The 2008 Sidney Michaelson memorial lecture was delivered yesterday by Prof. Muffy Calder, as part of the Edinburgh Science Festival. I got free entrance to this event due to my BCS branch committee role. Prof. Calder did a good job of providing an accessible, yet substantial, account of some recent work that brings together ideas from theoretical computer science and experimental biological modeling. So, she described how model checking can be used to make statements about the behavior of signalling pathways, etc. As I understood it, one of the important aspects of this game is reachability (and sensitivity) analysis in specific parametric regimes dictated by the experimentalists.
The thing that has always puzzled me about this general business is the fact that a lot of this work is pitched in a rather dichotomous way – thou shalt pick your side: discrete or continuous modelling. I find this puzzling because, as far as I can tell, the limitations of these logic-based and state-space search methods (when applied to continuous systems with complex dynamics) appear to have quite a bit to do with the somewhat arbitrary ways in which the problem is cast in discrete form. I haven’t looked very closely at the recent systems biology literature, but I did actively participate in the hybrid systems community (which involved an interesting mix of theoretical CS model-checking types and continuous-time control and dynamical systems folks) a few years back and a lot of the proposed techniques in that world seemed to stumble on precisely this issue. My experience more or less convinced me that while it certainly makes sense to utilize the power of discrete symbolic representations, and all the resultant benefits in terms of TCS ideas, it also makes a lot of sense to think carefully about how best to arrive at the symbolic model.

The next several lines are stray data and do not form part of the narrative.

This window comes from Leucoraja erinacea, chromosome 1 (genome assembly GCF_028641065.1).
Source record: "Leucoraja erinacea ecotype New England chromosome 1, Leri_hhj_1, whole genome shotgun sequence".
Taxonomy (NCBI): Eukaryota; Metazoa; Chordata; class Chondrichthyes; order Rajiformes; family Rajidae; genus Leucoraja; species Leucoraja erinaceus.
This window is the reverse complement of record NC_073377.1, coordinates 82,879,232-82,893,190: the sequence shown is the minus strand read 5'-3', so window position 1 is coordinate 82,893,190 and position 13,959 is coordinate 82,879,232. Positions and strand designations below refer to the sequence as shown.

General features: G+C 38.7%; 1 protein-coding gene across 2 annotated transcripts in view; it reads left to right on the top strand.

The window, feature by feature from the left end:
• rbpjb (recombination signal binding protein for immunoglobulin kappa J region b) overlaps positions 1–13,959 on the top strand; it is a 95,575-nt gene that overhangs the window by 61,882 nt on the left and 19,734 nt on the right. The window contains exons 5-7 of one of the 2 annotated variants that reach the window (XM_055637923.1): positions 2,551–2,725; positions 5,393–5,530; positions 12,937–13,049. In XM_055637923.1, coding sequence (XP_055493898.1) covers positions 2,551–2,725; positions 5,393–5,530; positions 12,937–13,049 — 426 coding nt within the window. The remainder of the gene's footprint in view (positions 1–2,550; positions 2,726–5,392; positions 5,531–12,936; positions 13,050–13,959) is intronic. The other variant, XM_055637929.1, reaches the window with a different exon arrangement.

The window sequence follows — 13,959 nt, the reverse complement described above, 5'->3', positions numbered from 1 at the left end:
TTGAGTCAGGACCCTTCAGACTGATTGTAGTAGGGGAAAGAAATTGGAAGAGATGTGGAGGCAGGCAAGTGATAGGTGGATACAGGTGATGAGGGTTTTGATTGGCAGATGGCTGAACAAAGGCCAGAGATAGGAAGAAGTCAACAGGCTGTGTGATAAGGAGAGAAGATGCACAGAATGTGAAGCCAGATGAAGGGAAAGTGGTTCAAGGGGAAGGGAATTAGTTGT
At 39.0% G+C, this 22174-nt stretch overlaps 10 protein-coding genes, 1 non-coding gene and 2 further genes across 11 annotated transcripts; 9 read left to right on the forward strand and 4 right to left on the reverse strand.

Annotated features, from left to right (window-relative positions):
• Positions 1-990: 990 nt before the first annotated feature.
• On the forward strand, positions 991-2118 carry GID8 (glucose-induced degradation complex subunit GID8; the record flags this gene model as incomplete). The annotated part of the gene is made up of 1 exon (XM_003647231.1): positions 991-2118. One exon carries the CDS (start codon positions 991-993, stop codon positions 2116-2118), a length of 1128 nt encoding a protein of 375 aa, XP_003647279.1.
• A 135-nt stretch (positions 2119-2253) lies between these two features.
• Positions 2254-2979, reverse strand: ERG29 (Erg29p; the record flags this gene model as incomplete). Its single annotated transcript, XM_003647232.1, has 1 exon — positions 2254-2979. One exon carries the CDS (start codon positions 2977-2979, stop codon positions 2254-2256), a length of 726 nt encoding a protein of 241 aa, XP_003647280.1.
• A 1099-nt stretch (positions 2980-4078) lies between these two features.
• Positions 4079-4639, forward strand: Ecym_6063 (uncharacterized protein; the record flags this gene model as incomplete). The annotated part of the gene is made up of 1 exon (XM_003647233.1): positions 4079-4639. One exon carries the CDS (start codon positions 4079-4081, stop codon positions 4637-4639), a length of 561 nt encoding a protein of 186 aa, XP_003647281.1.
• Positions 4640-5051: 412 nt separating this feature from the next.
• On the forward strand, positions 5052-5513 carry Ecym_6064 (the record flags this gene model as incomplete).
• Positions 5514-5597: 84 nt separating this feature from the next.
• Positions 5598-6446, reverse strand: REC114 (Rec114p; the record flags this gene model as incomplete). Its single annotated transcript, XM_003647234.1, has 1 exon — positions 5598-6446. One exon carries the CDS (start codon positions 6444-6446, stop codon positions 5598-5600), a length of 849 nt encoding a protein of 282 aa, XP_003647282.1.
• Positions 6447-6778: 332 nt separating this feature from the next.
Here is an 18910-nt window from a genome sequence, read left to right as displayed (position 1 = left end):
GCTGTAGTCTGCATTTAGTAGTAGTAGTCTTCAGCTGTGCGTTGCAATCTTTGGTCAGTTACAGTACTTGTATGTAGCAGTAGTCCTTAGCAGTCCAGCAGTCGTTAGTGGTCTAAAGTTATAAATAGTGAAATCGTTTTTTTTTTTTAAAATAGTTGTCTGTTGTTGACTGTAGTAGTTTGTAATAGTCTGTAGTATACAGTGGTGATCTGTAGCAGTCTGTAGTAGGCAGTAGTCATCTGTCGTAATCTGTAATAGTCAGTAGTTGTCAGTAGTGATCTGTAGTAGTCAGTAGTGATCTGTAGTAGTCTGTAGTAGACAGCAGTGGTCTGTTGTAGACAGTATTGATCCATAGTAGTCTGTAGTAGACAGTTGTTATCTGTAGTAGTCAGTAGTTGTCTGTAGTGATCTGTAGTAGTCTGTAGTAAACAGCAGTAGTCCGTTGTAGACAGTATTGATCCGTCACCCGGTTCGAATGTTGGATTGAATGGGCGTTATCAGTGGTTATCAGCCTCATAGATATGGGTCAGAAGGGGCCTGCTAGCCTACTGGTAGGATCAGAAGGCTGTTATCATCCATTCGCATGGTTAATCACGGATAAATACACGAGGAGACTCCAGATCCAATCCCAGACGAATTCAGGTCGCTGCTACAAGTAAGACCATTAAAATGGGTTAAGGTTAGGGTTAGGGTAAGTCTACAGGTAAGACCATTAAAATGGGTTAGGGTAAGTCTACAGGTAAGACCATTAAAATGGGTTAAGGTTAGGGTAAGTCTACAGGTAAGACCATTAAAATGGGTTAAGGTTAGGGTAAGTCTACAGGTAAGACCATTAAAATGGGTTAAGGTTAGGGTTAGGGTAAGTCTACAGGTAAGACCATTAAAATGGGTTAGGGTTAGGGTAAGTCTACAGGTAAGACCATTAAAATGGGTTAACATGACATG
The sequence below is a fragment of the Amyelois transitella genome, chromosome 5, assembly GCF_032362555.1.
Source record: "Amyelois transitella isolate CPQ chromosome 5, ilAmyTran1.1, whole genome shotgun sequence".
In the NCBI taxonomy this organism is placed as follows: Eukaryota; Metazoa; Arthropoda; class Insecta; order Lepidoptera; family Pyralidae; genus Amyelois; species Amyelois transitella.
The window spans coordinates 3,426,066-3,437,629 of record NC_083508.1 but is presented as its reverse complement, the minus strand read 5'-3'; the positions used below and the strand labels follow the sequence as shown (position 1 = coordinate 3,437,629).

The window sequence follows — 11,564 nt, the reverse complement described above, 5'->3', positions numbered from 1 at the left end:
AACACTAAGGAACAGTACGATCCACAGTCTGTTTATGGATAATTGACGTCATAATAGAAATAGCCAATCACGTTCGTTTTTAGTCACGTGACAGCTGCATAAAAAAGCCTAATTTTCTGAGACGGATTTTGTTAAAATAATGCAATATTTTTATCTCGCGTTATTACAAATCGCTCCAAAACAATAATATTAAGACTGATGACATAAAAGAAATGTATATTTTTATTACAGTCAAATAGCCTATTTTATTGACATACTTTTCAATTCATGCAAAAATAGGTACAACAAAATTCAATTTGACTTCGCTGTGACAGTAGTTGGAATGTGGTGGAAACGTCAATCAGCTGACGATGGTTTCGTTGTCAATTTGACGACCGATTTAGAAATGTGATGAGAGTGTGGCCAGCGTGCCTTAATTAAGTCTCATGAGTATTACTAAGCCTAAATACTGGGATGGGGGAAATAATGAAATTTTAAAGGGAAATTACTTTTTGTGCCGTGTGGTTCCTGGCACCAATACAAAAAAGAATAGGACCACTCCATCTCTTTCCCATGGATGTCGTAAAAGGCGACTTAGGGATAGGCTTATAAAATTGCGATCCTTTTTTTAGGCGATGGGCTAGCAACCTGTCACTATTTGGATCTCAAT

Moreover, whenever I brought this up in conversations with purist TCS folks, I encountered a sociological barrier – CS folks do things algebraically while engineers do it with continuous math and that is all there is to say about that. Based on all the things I have learned in the past year or two, I don’t find this a terribly convincing argument. Computational (algebraic) topology is a perfect counterexample to this line of reasoning – thinking about the subtleties of dynamics doesn’t mean you have to be stuck to manual pen and paper analysis.
Even as I say this, I do realize that these computational tools are even more cumbersome to use and nascent than some of the model checking tools – which are at least very well established in the truly discrete setting of VLSI, network protocols and the like. Still, I look forward to seeing a more elegant framework for seamlessly integrating the two worlds – as opposed to the sort of dichotomy that we seem to have to endure today. And, on a practical level, I see this as a reason to take a more careful look at the whole issue of modelling paradigms.
Incidentally, there was an interesting thread of research that began (and mysteriously died, or at least fell dormant) in MIT’s Project MAC – I am thinking particularly of work by Ken Yip, Liz Bradley, Feng Zhao, and collaborators – which seemed to be headed in a very good direction. Perhaps, some of those ideas are worth reviving in more modern contexts!